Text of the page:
Timborana Wood Floor
Scientific Name: Pseusopiptadenia psilostachya or Enterolobium schomburgkii
Other Names and Species: Angelium Angico Batibatra Coumarouna odorata Cobi Jebio Galondrino Harino Hevio Menudito Timbauba Yiguire
Origin: Central America and Brazil
Appearance: The sapwood of timborana is yellow to cream colored, while the heartwood is more of a light yellow with occasional darker streaks. The species has a straight or interlocked, sometimes wavy grain. Timborana is referred to as medium textured, laying somewhere between fine and coarse. Its luster in its raw state is low to medium in appearance.
Properties: Timborana has a moderate resistance to fungus and termites. The wood remains smooth under friction and is reported to have no odor. Timborana dries at a slightly slower rate than some other species of wood.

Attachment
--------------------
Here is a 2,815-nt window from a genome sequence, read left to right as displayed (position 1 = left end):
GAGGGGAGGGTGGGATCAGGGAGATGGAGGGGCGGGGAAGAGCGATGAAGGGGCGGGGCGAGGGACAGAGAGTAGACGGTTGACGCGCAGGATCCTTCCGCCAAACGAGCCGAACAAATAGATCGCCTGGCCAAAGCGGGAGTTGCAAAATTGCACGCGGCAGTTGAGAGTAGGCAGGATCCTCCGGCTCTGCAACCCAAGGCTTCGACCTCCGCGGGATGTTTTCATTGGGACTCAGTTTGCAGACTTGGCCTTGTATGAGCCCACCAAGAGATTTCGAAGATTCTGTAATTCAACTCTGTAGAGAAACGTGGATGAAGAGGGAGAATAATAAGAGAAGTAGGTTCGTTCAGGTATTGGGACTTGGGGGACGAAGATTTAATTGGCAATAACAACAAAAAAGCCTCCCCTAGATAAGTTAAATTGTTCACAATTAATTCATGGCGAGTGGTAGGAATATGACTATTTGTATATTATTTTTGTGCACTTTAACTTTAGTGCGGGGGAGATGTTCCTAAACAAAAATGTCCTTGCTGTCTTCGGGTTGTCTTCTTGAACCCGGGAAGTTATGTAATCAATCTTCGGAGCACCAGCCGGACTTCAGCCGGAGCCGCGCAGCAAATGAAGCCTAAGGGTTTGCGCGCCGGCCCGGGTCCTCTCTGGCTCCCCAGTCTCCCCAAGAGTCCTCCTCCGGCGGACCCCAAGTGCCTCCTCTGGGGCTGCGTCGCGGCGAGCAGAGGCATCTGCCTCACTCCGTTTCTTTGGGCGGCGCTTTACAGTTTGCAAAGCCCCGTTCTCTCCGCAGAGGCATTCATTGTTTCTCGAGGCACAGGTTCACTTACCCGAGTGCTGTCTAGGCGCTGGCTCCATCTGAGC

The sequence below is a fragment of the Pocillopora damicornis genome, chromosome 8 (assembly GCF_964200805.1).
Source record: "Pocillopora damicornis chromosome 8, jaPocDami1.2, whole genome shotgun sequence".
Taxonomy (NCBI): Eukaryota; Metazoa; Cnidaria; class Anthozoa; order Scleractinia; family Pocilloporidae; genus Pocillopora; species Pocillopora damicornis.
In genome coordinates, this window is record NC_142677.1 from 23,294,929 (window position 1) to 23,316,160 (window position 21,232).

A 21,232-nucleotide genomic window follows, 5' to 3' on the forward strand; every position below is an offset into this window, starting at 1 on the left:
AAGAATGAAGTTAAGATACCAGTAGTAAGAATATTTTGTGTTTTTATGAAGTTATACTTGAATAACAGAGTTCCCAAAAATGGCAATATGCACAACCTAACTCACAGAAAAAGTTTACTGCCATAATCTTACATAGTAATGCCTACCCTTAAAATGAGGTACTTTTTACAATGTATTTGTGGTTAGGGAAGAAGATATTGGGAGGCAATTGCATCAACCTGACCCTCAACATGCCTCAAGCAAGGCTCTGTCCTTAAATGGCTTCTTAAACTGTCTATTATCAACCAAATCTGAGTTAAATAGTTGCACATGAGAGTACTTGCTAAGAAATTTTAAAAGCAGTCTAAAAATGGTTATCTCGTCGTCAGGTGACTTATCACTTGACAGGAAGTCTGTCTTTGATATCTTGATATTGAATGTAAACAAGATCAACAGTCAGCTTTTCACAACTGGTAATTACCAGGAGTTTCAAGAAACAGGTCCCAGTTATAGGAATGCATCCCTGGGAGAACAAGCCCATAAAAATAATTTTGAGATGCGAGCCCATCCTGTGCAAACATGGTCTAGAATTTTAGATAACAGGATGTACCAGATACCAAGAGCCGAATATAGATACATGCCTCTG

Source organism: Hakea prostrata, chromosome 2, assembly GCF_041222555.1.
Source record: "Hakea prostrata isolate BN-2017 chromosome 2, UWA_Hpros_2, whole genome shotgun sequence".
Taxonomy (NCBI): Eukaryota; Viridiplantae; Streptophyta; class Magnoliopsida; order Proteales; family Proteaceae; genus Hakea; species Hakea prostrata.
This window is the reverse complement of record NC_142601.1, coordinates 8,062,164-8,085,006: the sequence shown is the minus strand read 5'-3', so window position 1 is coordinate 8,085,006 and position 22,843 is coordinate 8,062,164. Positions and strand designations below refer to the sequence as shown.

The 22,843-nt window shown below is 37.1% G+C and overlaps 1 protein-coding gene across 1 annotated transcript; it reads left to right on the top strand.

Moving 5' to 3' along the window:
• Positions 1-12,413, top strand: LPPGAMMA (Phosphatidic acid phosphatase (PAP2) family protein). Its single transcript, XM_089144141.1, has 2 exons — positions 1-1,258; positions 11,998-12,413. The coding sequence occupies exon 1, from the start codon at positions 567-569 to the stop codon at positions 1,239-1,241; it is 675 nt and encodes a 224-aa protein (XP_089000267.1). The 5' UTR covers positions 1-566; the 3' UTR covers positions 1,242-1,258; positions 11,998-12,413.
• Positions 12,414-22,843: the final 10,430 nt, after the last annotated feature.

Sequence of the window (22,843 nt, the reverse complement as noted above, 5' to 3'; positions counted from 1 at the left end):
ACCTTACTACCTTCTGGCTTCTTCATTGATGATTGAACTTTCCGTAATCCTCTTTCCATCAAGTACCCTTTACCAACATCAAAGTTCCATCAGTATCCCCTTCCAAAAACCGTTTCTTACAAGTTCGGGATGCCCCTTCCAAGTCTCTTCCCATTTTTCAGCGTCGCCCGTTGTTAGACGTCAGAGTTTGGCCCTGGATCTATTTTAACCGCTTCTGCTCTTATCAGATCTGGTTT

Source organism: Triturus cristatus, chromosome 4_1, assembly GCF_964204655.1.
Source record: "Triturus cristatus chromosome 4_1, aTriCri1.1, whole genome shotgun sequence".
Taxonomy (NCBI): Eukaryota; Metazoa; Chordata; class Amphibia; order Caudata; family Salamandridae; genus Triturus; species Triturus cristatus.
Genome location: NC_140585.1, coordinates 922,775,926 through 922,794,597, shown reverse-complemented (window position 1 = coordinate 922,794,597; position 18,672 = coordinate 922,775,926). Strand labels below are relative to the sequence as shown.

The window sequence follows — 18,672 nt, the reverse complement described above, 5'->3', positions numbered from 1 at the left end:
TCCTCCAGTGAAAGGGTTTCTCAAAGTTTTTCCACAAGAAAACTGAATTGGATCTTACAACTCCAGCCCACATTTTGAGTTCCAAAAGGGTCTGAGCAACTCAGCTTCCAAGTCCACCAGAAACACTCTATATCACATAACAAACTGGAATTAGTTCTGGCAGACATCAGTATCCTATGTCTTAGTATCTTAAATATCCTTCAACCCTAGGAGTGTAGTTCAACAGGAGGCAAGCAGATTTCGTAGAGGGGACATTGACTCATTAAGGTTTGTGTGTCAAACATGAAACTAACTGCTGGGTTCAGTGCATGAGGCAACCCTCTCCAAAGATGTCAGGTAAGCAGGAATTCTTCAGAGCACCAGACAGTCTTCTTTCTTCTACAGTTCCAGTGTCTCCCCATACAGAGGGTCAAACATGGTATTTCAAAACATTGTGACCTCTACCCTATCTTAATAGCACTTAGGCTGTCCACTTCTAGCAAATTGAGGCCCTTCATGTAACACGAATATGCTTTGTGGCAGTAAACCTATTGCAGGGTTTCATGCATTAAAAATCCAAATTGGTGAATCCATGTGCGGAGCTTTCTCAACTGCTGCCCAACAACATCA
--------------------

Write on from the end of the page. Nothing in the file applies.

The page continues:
Hardness (Janka): 1570; As a flooring option, timborana is a hard and durable wood. It is within ten percent of hard maple's hardness, about twenty percent harder than red oak, close to eighty percent as hard as jarrah, and is roughly seventy-one percent as hard as santos mahogany's ranking of 2200.
Workability: Timborana can be slightly difficult to saw properly due to its hardness. Pre-boring is necessary to ensure proper nailing. Glue holds well with this flooring and this species requires some effort to sand properly.
Principal Uses: Timborana's uses include flooring, house framing, heavy carpentry, musical instruments, and furniture.